The "problem is" what do I do with dd number 2 who is just 5. We don't believe in academics until first grade.
The tv is sure tempting.......
Single Mom to 3 (12, 17 & 21) and .
actually, scissors paper and glue would probably keep most 5yo's occupied for hours - toss in some glitter and it's all day. maybe the older one could pitch in to help clean up the mess at the end of the day.
Also, she would play dressup for hours at a time(we have a pretty extensive "wardrobe" of odds and ends and old costumes). Reading a book that captured her imagination often got her started on playing wedding or pretending to have a baby or be a horseback rider.
Books on tape are a big hit -- I get them from the library. She would often like to color or act out the story as she listened. We go for the long books that don't have a read-along -- things like All of a Kind Family (which set off a frenzy of dusting all of the furniture), Mouse and the Motorcycle, Charlotte's Web (wanted to imitate Wilbur making spiderweb), Rabbit Hill (pretend to be a bunny).
I'm pretty strict about toy rotation, so bringing something out of storage is a Big Event here.
Other craft ideas: trace her body on a big sheet of paper(we use a newspaper endroll), and decorate it. Pound finishing nails into a big piece of cork; wrap yarn or string around if you feel like it. Make a sculpture out of those styrofoam packing pellets that melt when they get wet (dab on water with a q-tip). Mess around with eyedroppers. Mess around with a stopwatch. Make a sculpture out of odds and ends like toilet paper rolls, leftover wrapping paper and styrofoam trays. Dd got into weaving at that age. Supply her with coffee filters to dip in paint, blank cards to decorate for holidays.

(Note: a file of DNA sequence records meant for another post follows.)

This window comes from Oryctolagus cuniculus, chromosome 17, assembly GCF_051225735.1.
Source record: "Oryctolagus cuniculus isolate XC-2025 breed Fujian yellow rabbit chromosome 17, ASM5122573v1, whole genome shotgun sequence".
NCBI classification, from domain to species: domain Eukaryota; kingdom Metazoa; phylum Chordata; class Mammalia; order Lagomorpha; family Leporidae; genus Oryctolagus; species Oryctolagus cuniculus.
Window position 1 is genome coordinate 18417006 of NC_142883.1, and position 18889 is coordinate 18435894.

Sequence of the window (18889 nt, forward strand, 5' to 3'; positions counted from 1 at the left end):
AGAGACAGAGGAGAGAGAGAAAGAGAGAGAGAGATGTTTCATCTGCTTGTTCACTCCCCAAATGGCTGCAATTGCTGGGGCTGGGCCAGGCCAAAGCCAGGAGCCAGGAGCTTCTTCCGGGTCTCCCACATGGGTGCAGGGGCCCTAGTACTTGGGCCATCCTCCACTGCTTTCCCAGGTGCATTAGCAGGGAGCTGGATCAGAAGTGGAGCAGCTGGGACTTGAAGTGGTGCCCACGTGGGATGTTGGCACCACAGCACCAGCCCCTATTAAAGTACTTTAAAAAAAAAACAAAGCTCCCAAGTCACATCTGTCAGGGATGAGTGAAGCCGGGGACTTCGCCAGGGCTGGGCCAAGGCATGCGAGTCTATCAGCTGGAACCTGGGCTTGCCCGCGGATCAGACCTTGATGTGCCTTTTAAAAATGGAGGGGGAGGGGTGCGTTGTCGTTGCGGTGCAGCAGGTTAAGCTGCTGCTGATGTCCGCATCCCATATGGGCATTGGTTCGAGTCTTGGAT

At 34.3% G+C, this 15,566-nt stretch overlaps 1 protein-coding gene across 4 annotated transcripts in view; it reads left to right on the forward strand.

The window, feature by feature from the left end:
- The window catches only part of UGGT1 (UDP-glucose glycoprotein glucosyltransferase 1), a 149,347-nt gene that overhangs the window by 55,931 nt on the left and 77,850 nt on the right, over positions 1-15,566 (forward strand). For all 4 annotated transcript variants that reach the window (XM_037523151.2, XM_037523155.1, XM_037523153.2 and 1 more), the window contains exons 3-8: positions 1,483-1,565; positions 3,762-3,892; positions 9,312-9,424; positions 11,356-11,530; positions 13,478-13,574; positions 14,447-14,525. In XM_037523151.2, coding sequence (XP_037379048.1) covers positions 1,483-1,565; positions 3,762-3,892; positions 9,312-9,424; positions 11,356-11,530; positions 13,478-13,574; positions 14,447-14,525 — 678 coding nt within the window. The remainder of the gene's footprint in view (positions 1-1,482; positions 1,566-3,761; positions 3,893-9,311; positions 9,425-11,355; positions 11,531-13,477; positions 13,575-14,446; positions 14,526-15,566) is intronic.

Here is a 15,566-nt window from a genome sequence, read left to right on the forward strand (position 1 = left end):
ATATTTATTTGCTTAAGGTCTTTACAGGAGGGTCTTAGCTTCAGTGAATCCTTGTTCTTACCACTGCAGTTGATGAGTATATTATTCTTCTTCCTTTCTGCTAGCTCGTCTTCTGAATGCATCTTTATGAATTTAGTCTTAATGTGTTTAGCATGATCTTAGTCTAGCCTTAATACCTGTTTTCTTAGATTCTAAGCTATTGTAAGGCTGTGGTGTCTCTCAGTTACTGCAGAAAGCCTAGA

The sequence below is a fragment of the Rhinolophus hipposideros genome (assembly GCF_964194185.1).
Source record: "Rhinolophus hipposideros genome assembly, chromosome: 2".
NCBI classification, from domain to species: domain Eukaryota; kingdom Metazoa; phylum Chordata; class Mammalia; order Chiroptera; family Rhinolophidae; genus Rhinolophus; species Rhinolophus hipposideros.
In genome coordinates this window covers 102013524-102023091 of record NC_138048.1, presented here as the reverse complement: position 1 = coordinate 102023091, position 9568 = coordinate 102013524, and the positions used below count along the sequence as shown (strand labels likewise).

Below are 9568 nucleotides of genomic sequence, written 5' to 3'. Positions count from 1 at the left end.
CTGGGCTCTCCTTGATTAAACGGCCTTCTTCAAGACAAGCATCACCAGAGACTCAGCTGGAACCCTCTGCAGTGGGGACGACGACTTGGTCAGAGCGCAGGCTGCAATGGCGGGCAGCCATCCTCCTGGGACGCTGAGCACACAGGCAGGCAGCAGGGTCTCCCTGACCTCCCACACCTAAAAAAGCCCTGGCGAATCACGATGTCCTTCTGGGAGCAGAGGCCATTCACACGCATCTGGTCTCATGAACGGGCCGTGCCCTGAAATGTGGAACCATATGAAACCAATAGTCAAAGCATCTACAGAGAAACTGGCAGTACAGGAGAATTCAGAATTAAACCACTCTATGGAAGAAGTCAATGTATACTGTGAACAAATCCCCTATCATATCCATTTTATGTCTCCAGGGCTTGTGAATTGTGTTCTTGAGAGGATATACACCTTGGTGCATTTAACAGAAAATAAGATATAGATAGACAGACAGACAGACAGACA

Make a reservation for a pretend meal at "her restaurant" in half an hour (or whatever)...she can use the time to set the table (maybe including a tissue paper bouquet or somesuch), make a menu, prepare "food". Then you and older daughter arrive and enter into "her" world for awhile.
Put 10-25lbs dry rice (may include dry beans) in a large plastic box and enjoy the novelty of an indoor sandbox. DO NOT DO THIS ON CARPET! No matter how careful you are it will go all over, even if you put down a vinyl tablecloth as a floor mat.
If you *do* find yourself reaching for the TV remote, I'd recommend the Preschool Power videos. They have a website, avail. also at Amazon...I get them from the library. Anyway, they show kids ages 2-5 doing kidstuff (the later videos in the series have more stuff for older kids). They do stuff like fix snacks, make crafts (including a terrarium and a sand garden), clean up after themselves. The over-riding theme is "I can do it on my own once I've been shown". You might want to watch them yourself so you can then help dd do some of the activities herself -- a 5yo won't necessarily learn all the skills needed to act independently by watching the video once.
I keep editing this because I keep thinking of new things...guess it's just one of those days.
i would recommend agaist the tv. I would only distract the older one or may seem unfair to her that her brother gets to watch and she has to do work.
The truest answer to violence is love. The truest answer to death is life. The only prevention for violence is for the heart to have no violence within it. We cannot prevent evil through any system devised by mankind. But we can grapple with evil and defeat it, but only with love—real love.
It can be very dificult to spend one on one time with him (as for a math worksheet/science experiment/reading from a chapter book) without her horning in in an intrusive way. I realize it will pass soon as she matures and is more able and willing, but at times, it is difficult. (and she doesn't nap very often anymore, darn!!
I def. agree that offering interesting activities helps, but sometimes it doesn't do the trick; I accept that we will just have to work with it for a while longer (and soon, we will have 4th player at scrabble/cards/dominoes, etc, lol!) kimberly, mom to Forest, 9 and Lily, 2
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